Safe Routes Successes - Engineering

Since 1999, Peoples Advocacy for Trails Hawaii (PATH) has been the lead agency in the state of Hawaii for Safe Routes to School (SRTS) programs.

During the late 1980s and early 1990s, the City of Green River, Wyo., began construction on the Greenbelt Pathways and Trail System.

In March 2006, Safe Routes Chattanooga was awarded $364,000 in Safe Routes to School federal funds through the Tennessee Department of Transportation to be distributed to seven schools in Hamilton County.

Abernathy Elementary, Middle, and High School are on the same campus along a busy road. At least half of the students live within walking distance of the schools, but there are no sidewalks to help them reach the school safely.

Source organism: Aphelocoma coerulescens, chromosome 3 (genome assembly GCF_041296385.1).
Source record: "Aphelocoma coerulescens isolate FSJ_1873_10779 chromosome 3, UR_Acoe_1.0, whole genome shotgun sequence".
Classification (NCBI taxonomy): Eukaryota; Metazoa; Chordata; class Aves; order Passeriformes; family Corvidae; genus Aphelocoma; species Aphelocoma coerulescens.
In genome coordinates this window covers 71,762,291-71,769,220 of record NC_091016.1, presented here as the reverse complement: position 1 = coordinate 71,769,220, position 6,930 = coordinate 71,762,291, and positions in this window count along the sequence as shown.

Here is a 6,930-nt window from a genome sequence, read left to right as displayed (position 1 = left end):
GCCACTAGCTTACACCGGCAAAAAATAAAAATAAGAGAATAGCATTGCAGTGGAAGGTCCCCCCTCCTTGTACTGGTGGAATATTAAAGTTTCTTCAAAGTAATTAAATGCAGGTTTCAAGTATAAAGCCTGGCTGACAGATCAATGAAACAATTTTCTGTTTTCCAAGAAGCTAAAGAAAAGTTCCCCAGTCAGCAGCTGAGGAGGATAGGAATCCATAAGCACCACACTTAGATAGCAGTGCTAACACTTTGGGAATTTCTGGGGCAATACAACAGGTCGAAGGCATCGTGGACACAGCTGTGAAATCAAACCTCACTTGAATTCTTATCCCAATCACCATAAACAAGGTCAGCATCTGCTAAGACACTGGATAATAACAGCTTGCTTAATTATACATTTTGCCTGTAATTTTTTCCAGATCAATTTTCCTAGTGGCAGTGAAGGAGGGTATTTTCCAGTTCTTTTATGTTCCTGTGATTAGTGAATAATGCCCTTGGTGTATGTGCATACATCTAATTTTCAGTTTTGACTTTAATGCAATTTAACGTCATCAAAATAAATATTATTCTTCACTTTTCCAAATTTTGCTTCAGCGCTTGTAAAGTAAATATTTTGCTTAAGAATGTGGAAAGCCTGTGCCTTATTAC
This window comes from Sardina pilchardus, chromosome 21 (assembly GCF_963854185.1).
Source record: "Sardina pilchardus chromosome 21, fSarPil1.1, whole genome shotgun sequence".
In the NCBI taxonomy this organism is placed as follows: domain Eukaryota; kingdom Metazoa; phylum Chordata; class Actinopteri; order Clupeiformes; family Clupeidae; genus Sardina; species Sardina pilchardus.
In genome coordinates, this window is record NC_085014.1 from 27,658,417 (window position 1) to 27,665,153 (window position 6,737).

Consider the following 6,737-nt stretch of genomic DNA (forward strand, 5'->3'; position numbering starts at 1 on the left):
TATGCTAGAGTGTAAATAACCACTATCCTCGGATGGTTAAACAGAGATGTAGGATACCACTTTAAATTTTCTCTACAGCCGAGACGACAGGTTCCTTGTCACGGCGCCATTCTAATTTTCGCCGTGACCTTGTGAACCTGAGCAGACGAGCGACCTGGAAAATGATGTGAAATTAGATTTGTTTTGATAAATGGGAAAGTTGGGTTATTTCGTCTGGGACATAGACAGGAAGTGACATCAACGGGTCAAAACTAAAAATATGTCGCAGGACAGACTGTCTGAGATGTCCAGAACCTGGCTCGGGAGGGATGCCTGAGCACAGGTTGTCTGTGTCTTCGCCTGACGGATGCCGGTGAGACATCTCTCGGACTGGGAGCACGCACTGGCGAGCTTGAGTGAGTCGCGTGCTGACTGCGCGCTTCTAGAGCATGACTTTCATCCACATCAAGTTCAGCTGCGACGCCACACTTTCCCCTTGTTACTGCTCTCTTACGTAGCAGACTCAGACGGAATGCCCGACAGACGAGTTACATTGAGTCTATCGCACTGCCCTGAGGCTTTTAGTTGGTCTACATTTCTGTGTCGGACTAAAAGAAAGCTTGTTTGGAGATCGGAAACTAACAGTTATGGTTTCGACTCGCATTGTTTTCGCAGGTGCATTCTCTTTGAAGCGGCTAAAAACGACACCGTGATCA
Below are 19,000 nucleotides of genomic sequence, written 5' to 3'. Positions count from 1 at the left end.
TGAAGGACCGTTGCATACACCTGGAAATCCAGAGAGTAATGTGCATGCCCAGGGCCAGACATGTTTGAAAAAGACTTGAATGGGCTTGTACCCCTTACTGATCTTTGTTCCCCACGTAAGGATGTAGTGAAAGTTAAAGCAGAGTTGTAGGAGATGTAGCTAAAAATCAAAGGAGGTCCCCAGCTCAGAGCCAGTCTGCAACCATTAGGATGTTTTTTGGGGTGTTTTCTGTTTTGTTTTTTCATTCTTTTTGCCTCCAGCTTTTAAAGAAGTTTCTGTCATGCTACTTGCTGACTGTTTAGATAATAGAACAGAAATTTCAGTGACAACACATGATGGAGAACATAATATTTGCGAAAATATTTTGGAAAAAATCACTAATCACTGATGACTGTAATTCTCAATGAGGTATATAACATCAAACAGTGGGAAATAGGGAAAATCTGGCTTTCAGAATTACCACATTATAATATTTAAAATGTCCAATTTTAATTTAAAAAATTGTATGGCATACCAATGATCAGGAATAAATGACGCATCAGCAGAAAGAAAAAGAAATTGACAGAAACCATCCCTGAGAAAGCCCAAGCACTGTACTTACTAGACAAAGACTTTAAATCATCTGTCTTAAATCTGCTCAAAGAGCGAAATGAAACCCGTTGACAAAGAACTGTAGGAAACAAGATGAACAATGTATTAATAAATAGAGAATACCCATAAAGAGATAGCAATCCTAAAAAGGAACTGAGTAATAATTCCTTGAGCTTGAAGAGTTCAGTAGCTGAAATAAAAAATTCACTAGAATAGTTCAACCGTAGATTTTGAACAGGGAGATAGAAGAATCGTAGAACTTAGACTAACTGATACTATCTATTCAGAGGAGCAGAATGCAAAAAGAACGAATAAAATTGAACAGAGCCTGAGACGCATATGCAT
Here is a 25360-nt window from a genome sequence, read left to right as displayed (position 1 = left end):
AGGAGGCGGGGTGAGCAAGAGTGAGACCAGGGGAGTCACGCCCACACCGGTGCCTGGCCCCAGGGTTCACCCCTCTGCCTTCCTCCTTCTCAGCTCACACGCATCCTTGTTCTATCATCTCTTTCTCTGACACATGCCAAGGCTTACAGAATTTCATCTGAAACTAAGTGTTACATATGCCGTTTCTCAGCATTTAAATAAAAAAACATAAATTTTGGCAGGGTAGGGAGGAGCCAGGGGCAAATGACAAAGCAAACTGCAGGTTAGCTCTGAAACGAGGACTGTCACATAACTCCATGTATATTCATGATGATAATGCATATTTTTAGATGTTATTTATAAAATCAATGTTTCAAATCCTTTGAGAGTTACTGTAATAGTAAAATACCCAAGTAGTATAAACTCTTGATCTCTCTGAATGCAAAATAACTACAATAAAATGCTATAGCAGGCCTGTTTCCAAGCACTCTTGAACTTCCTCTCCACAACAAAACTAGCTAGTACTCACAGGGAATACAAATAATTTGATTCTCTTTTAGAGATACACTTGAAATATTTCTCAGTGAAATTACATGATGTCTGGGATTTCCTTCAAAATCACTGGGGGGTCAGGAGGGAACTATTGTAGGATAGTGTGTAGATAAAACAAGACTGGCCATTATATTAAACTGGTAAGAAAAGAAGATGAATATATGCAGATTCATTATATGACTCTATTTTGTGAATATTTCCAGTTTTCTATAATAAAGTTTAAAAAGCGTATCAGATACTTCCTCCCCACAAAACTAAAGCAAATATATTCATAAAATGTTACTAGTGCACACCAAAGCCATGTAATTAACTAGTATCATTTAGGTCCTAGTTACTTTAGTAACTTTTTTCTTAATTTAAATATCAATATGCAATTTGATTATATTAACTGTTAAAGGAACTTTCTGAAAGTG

In 1995, the Auburn School District linked concerns about the high cost of transportation and increased childhood obesity to create cooperation that has led to 20 percent of its district’s students walking to school.

To begin improving pedestrian safety, an AmeriCorps volunteer surveyed students and parents at each of the three schools to determine the number of students who walked, bicycled, rode in a private vehicle or rode the bus the school.

The Village of Canal Winchester, OH, has two elementary schools located near one another on the same campus.  In April 2008, the Village of Canal Winchester had a kick-off meeting for its SRTS projects.

What began as a sidewalks infrastructure project along routes to schools in Coeur d’Alene blossomed into something bigger.